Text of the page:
Fixed income suffers most as bear market sets in

Global fixed income has suffered more than equities as it experiences a dramatic rise in outflows, according to new research from Calastone.

The report found that bond funds have experienced net outflows of $9.7bn between January and May 2022, which can be attributed to risk aversion and rising yields.

Equity funds have also seen outflows, reaching $1.6bn in the same period, compared to $28.7bn inflows in the same period last year. However, these have not yet reached the same level as fixed income or previous periods of outflows.

Despite fixed income making up only 19% of AUM, compared to 47% for equities, bond funds saw larger net inflows from 2019 up to this year, with $74.1bn compared to $71.6n for equities. Now, they are seeing much higher net outflows.

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Outflows from European equity funds were driven by local investors, while UK asset owners were more interested in switching to income and ESG. Meanwhile, Australian and Asian investors have been more positive on equity funds, even as concerns over the Chinese economy has pushed capital out of China-focused funds.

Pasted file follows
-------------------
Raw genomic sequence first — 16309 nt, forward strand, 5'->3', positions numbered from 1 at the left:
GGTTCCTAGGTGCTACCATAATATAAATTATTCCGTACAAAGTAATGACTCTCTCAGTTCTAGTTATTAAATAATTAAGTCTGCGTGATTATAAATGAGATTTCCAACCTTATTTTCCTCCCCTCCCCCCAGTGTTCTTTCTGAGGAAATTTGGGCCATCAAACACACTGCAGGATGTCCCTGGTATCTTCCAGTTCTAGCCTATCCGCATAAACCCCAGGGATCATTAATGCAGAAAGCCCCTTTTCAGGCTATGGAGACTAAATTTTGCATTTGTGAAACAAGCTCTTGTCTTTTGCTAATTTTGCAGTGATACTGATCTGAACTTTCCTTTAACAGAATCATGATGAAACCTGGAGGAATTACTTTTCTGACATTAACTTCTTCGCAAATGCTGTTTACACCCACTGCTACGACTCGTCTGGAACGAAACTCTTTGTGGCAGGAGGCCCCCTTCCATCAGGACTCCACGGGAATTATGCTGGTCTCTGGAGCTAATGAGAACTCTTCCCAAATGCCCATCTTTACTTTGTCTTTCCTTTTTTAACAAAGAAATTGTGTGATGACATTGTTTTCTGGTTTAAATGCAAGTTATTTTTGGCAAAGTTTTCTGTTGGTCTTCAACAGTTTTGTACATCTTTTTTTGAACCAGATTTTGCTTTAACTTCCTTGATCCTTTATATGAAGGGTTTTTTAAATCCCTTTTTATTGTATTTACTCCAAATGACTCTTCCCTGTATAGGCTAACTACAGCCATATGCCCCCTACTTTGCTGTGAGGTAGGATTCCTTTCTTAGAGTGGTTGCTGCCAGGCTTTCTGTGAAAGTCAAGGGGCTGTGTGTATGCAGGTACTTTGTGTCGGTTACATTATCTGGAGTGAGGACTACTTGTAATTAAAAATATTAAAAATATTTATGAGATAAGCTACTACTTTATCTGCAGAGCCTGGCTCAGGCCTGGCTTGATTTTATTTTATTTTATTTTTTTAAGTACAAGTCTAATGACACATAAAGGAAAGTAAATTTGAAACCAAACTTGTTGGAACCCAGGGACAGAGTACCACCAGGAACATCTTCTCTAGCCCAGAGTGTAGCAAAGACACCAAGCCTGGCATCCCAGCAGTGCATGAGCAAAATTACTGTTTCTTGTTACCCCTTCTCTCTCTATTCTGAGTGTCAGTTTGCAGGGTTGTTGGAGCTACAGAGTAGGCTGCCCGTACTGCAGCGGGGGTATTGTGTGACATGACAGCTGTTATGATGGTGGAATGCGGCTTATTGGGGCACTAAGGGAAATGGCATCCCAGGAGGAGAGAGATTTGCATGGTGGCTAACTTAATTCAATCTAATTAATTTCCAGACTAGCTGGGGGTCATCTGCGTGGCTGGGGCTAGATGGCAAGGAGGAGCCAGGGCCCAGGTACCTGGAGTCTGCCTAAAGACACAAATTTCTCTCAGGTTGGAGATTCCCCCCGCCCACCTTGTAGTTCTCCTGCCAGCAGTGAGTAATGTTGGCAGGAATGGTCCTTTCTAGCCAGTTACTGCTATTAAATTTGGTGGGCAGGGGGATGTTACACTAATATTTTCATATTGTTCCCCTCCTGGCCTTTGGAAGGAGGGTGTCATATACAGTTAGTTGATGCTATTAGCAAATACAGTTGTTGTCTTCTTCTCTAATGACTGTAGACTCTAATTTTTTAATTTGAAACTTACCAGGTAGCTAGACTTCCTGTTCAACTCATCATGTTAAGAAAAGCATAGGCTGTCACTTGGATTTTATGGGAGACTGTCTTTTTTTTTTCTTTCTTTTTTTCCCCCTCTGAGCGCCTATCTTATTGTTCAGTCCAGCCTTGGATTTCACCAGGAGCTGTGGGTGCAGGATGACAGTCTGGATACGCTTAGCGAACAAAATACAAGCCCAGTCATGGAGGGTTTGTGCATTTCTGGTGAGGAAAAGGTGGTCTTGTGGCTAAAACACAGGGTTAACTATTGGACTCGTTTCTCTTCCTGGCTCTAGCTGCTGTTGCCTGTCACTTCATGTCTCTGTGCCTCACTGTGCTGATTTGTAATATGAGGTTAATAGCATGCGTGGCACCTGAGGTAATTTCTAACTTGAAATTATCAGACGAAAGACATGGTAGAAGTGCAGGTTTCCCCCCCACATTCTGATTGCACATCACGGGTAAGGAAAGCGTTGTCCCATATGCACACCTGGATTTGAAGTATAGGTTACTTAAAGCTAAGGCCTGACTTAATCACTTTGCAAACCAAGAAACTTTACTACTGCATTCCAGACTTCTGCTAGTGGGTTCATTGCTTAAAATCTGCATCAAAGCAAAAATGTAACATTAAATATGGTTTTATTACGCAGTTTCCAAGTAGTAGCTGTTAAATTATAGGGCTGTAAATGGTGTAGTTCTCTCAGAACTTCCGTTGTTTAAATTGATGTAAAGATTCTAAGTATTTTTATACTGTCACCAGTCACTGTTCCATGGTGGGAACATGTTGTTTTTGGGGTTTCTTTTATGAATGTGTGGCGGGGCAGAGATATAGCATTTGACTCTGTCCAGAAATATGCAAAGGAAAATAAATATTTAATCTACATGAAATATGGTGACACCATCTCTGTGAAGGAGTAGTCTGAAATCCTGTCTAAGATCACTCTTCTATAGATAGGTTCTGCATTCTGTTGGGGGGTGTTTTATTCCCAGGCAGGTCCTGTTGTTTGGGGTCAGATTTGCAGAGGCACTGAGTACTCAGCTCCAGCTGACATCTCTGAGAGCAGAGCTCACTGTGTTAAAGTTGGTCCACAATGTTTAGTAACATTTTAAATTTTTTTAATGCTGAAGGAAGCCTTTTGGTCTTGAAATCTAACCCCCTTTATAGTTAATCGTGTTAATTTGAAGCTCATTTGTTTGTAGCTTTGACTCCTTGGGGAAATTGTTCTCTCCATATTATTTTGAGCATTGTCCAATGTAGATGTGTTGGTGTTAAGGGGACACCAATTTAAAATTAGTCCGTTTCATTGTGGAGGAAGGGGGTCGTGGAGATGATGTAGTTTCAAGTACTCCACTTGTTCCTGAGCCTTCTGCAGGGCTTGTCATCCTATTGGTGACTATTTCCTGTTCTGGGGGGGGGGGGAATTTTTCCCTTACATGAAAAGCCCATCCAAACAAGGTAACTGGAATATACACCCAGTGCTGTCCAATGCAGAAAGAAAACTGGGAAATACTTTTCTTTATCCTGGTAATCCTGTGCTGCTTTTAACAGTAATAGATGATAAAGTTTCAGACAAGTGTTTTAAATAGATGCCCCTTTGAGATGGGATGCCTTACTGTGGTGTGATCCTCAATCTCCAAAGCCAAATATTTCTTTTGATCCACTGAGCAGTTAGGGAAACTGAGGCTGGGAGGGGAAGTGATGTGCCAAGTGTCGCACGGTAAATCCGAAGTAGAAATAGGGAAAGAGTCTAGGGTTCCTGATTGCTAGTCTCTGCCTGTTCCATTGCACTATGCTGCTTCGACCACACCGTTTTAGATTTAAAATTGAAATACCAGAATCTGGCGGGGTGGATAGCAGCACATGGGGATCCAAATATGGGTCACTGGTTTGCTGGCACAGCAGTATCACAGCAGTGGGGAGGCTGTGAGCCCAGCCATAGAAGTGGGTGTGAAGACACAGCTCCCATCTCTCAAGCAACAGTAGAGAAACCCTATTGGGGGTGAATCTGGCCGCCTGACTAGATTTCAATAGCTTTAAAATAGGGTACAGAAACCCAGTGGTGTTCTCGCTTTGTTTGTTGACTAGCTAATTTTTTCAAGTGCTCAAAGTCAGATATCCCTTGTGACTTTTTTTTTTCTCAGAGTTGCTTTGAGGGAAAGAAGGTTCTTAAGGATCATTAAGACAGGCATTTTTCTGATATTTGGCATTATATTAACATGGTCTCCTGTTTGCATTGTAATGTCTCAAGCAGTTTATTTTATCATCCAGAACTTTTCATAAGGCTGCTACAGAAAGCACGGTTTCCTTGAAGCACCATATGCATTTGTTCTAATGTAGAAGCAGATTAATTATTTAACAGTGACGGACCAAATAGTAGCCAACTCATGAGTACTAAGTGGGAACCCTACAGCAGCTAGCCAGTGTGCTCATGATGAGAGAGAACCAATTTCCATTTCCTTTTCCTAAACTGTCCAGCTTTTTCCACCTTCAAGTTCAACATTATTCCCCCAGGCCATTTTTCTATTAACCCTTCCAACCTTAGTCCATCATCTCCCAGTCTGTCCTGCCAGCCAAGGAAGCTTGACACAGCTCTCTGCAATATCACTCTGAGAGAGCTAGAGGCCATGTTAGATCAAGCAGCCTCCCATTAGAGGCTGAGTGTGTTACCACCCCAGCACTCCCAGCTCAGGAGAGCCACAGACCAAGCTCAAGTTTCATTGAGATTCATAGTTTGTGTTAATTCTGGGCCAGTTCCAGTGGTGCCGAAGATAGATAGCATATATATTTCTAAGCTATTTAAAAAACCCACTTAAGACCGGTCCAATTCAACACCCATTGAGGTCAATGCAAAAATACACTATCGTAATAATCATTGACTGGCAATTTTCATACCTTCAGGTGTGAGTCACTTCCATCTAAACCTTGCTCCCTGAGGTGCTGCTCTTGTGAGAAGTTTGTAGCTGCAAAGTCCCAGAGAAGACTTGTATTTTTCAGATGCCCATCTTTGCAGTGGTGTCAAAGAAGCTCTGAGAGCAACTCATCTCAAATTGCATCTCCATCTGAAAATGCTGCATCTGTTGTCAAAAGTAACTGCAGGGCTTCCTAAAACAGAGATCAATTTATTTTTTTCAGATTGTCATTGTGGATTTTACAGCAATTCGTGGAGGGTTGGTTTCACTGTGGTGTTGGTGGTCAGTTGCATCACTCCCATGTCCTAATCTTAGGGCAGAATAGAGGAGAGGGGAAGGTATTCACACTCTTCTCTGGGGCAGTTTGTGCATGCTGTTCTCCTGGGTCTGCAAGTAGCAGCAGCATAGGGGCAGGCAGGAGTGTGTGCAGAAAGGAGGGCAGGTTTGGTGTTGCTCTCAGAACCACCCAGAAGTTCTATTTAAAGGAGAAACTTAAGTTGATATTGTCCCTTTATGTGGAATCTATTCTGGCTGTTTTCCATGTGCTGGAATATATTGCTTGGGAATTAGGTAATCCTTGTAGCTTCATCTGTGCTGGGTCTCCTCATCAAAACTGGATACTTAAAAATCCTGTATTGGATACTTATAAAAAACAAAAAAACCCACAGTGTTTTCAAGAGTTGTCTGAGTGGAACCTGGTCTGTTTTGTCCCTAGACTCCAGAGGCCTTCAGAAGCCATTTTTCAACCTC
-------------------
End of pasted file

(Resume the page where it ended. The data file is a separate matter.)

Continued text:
In equities, investors are turning to ‘cash-generative blue chips' to avoid risk, with investors almost everywhere increasing inflows into income funds.

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ESG funds have also been a beneficiary, seeing net inflows of $4.9bn up to the end of May, compared to outflows of $7.2bn for non-ESG funds. The strength of ESG funds have also helped negate some outflows from active funds, which have been hit harder by negative investor sentiment.

Edward Glyn, head of global markets at Calastone, explained: "Asset markets are exceptionally volatile at present. Periods of high volatility understandably dampen investor enthusiasm to add new capital to funds.

"It is well worth remembering, however, that net fund flows show much greater variability than overall transaction volumes. Total buying and total selling are both very big numbers so a small change in one or other of those figures can drive a very large change in net flows."

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